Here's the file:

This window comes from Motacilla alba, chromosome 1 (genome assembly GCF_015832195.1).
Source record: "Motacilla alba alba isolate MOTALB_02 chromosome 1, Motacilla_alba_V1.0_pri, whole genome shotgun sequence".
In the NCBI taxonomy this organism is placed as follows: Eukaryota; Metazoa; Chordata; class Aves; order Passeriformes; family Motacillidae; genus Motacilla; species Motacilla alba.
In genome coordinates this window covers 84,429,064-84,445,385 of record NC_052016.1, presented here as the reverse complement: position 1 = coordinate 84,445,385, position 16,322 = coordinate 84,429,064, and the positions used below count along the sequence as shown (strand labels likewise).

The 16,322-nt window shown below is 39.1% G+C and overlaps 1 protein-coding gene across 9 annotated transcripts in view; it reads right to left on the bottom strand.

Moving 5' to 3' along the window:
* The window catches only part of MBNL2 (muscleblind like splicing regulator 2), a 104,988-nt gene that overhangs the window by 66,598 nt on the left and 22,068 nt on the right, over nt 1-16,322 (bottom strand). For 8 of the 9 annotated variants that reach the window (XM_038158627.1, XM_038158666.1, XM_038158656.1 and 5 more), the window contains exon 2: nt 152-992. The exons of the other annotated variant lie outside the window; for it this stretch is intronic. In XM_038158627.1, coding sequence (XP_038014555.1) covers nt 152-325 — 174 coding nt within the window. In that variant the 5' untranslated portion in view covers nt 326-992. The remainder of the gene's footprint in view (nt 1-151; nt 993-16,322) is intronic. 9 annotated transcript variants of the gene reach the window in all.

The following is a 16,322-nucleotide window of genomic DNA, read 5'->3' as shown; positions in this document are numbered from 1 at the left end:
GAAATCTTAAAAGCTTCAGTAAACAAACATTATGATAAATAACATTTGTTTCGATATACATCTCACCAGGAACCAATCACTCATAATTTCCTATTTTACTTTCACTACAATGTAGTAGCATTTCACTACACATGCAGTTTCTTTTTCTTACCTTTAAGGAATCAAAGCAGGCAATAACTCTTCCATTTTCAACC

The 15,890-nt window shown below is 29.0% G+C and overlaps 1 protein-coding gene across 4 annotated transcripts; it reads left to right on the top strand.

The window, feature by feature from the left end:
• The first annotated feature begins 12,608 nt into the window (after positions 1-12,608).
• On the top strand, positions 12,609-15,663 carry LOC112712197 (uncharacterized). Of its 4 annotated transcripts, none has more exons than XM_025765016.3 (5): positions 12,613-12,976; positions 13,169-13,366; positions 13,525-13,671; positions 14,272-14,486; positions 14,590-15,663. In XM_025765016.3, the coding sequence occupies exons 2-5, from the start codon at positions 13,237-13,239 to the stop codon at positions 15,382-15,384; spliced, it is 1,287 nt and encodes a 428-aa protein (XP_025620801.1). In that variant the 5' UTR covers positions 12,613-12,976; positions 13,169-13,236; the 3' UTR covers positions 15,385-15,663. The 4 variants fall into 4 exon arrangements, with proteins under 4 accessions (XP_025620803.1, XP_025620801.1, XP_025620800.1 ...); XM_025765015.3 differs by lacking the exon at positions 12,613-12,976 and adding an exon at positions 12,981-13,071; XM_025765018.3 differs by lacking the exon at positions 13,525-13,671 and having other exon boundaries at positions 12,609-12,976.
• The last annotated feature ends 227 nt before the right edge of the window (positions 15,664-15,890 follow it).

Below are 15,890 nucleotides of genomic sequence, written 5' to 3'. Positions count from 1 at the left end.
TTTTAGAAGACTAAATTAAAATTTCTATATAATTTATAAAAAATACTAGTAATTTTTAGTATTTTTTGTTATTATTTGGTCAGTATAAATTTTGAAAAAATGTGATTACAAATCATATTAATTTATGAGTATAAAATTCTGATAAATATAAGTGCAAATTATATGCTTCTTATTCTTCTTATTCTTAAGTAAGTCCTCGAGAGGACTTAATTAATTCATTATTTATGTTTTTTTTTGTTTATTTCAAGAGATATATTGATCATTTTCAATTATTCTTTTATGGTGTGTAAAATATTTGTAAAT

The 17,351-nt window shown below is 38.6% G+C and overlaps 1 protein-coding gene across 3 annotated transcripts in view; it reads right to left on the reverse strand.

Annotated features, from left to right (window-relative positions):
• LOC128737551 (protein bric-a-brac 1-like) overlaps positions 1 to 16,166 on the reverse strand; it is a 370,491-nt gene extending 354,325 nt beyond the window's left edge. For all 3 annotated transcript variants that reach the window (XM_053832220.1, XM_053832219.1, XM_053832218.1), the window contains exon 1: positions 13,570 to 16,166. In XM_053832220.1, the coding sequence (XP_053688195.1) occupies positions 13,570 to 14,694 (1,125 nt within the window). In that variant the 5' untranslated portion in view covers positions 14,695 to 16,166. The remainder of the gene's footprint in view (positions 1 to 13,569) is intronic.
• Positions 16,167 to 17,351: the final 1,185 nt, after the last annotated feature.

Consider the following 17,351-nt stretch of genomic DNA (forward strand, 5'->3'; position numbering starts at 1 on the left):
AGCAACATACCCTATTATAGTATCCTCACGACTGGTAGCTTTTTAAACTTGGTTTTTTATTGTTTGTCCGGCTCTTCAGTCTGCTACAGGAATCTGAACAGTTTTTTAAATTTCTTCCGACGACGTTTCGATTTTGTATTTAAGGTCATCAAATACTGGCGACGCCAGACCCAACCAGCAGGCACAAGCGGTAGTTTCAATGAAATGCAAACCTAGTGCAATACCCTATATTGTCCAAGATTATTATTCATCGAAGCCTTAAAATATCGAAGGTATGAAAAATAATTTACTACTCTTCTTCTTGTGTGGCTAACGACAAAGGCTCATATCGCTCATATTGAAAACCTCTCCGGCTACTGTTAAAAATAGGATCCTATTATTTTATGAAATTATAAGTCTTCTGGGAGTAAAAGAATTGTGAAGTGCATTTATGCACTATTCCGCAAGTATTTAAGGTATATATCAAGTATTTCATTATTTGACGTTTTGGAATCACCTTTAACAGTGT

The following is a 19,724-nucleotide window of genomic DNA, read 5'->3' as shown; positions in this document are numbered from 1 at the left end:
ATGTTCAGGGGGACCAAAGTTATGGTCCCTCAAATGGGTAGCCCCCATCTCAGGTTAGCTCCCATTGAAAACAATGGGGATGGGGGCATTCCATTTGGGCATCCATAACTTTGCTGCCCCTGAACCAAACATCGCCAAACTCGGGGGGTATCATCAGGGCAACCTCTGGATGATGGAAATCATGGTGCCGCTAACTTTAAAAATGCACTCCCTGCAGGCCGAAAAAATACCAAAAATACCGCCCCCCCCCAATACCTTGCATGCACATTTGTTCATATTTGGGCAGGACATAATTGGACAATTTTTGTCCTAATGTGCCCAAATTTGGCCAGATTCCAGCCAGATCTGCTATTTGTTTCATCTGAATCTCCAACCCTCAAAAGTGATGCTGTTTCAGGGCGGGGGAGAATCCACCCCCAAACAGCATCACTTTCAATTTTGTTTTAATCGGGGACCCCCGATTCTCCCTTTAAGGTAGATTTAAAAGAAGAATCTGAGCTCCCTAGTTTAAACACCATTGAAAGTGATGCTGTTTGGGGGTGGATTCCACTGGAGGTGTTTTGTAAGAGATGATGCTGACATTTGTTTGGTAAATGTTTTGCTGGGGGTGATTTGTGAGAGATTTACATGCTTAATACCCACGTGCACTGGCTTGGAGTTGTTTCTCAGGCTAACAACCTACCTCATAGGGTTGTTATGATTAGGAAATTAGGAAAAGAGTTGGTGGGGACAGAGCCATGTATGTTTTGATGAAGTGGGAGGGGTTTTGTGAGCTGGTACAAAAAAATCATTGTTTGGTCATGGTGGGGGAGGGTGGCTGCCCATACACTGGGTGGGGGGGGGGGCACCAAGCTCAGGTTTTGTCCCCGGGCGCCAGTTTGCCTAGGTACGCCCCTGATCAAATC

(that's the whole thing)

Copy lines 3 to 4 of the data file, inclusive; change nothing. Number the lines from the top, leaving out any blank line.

In the NCBI taxonomy this organism is placed as follows: Eukaryota; Metazoa; Chordata; class Aves; order Passeriformes; family Motacillidae; genus Motacilla; species Motacilla alba.
In genome coordinates this window covers 84,429,064-84,445,385 of record NC_052016.1, presented here as the reverse complement: position 1 = coordinate 84,445,385, position 16,322 = coordinate 84,429,064, and the positions used below count along the sequence as shown (strand labels likewise).